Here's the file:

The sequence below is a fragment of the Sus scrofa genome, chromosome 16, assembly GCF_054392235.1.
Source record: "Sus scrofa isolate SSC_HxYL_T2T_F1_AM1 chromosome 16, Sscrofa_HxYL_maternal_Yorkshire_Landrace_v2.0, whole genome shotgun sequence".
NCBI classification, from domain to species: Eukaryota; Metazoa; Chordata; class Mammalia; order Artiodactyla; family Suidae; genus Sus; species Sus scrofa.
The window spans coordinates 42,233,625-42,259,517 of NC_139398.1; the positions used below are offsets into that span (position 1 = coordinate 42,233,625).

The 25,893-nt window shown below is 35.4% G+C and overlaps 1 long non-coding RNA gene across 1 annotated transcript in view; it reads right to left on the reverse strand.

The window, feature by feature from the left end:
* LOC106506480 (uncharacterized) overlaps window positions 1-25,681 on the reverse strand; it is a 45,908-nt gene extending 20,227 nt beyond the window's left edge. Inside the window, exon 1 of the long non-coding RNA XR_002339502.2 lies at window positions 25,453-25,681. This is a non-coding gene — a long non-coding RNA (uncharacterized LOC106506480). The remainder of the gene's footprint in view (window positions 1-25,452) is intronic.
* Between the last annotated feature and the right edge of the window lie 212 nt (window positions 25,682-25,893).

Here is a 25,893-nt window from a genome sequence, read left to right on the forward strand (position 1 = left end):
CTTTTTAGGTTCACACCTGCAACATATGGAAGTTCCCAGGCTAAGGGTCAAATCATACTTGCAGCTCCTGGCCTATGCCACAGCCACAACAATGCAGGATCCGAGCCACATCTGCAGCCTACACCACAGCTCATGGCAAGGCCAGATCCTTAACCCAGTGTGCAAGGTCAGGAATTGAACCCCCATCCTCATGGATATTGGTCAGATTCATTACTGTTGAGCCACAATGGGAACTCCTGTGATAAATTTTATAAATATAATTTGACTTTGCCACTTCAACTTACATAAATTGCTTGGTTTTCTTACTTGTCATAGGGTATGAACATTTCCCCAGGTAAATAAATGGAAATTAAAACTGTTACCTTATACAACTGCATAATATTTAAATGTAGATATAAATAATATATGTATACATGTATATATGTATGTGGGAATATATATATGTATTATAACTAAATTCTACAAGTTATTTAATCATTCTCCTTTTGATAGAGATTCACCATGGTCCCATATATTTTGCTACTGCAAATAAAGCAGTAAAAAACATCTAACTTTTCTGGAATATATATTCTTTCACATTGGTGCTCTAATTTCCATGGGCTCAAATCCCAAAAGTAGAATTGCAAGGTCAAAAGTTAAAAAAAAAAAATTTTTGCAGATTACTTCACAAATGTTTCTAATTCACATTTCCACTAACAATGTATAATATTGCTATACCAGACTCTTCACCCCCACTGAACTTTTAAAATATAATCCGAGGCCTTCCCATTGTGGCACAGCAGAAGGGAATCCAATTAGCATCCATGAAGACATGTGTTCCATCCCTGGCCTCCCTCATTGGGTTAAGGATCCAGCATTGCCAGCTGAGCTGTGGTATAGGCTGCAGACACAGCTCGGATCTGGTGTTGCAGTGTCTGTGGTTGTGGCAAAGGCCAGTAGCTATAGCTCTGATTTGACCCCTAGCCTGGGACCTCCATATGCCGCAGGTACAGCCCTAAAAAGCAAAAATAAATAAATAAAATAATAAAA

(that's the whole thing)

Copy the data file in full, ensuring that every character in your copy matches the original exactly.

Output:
The sequence below is a fragment of the Sus scrofa genome, chromosome 16, assembly GCF_054392235.1.
Source record: "Sus scrofa isolate SSC_HxYL_T2T_F1_AM1 chromosome 16, Sscrofa_HxYL_maternal_Yorkshire_Landrace_v2.0, whole genome shotgun sequence".
NCBI classification, from domain to species: Eukaryota; Metazoa; Chordata; class Mammalia; order Artiodactyla; family Suidae; genus Sus; species Sus scrofa.
The window spans coordinates 42,233,625-42,259,517 of NC_139398.1; the positions used below are offsets into that span (position 1 = coordinate 42,233,625).

The 25,893-nt window shown below is 35.4% G+C and overlaps 1 long non-coding RNA gene across 1 annotated transcript in view; it reads right to left on the reverse strand.

The window, feature by feature from the left end:
* LOC106506480 (uncharacterized) overlaps window positions 1-25,681 on the reverse strand; it is a 45,908-nt gene extending 20,227 nt beyond the window's left edge. Inside the window, exon 1 of the long non-coding RNA XR_002339502.2 lies at window positions 25,453-25,681. This is a non-coding gene — a long non-coding RNA (uncharacterized LOC106506480). The remainder of the gene's footprint in view (window positions 1-25,452) is intronic.
* Between the last annotated feature and the right edge of the window lie 212 nt (window positions 25,682-25,893).

Here is a 25,893-nt window from a genome sequence, read left to right on the forward strand (position 1 = left end):
CTTTTTAGGTTCACACCTGCAACATATGGAAGTTCCCAGGCTAAGGGTCAAATCATACTTGCAGCTCCTGGCCTATGCCACAGCCACAACAATGCAGGATCCGAGCCACATCTGCAGCCTACACCACAGCTCATGGCAAGGCCAGATCCTTAACCCAGTGTGCAAGGTCAGGAATTGAACCCCCATCCTCATGGATATTGGTCAGATTCATTACTGTTGAGCCACAATGGGAACTCCTGTGATAAATTTTATAAATATAATTTGACTTTGCCACTTCAACTTACATAAATTGCTTGGTTTTCTTACTTGTCATAGGGTATGAACATTTCCCCAGGTAAATAAATGGAAATTAAAACTGTTACCTTATACAACTGCATAATATTTAAATGTAGATATAAATAATATATGTATACATGTATATATGTATGTGGGAATATATATATGTATTATAACTAAATTCTACAAGTTATTTAATCATTCTCCTTTTGATAGAGATTCACCATGGTCCCATATATTTTGCTACTGCAAATAAAGCAGTAAAAAACATCTAACTTTTCTGGAATATATATTCTTTCACATTGGTGCTCTAATTTCCATGGGCTCAAATCCCAAAAGTAGAATTGCAAGGTCAAAAGTTAAAAAAAAAAAATTTTTGCAGATTACTTCACAAATGTTTCTAATTCACATTTCCACTAACAATGTATAATATTGCTATACCAGACTCTTCACCCCCACTGAACTTTTAAAATATAATCCGAGGCCTTCCCATTGTGGCACAGCAGAAGGGAATCCAATTAGCATCCATGAAGACATGTGTTCCATCCCTGGCCTCCCTCATTGGGTTAAGGATCCAGCATTGCCAGCTGAGCTGTGGTATAGGCTGCAGACACAGCTCGGATCTGGTGTTGCAGTGTCTGTGGTTGTGGCAAAGGCCAGTAGCTATAGCTCTGATTTGACCCCTAGCCTGGGACCTCCATATGCCGCAGGTACAGCCCTAAAAAGCAAAAATAAATAAATAAAATAATAAAA